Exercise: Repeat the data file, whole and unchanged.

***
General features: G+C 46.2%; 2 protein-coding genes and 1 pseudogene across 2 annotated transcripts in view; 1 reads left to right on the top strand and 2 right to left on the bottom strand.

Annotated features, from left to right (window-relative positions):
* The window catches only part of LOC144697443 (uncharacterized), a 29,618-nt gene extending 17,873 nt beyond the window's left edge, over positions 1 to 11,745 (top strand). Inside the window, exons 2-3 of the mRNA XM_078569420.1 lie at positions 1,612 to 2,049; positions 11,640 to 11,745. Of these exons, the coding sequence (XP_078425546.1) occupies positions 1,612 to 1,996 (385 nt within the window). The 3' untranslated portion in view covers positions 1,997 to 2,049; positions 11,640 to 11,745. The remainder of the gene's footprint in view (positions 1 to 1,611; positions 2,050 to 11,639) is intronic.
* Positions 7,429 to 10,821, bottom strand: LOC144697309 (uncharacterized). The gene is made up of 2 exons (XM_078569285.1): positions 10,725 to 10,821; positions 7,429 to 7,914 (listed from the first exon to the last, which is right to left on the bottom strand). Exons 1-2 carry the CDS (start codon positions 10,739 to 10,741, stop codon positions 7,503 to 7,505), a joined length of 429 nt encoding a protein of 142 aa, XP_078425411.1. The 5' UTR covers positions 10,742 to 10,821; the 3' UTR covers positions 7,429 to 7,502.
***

General features: G+C 46.2%; 2 protein-coding genes and 1 pseudogene across 2 annotated transcripts in view; 1 reads left to right on the top strand and 2 right to left on the bottom strand.

Annotated features, from left to right (window-relative positions):
* The window catches only part of LOC144697443 (uncharacterized), a 29,618-nt gene extending 17,873 nt beyond the window's left edge, over positions 1 to 11,745 (top strand). Inside the window, exons 2-3 of the mRNA XM_078569420.1 lie at positions 1,612 to 2,049; positions 11,640 to 11,745. Of these exons, the coding sequence (XP_078425546.1) occupies positions 1,612 to 1,996 (385 nt within the window). The 3' untranslated portion in view covers positions 1,997 to 2,049; positions 11,640 to 11,745. The remainder of the gene's footprint in view (positions 1 to 1,611; positions 2,050 to 11,639) is intronic.
* Positions 7,429 to 10,821, bottom strand: LOC144697309 (uncharacterized). The gene is made up of 2 exons (XM_078569285.1): positions 10,725 to 10,821; positions 7,429 to 7,914 (listed from the first exon to the last, which is right to left on the bottom strand). Exons 1-2 carry the CDS (start codon positions 10,739 to 10,741, stop codon positions 7,503 to 7,505), a joined length of 429 nt encoding a protein of 142 aa, XP_078425411.1. The 5' UTR covers positions 10,742 to 10,821; the 3' UTR covers positions 7,429 to 7,502.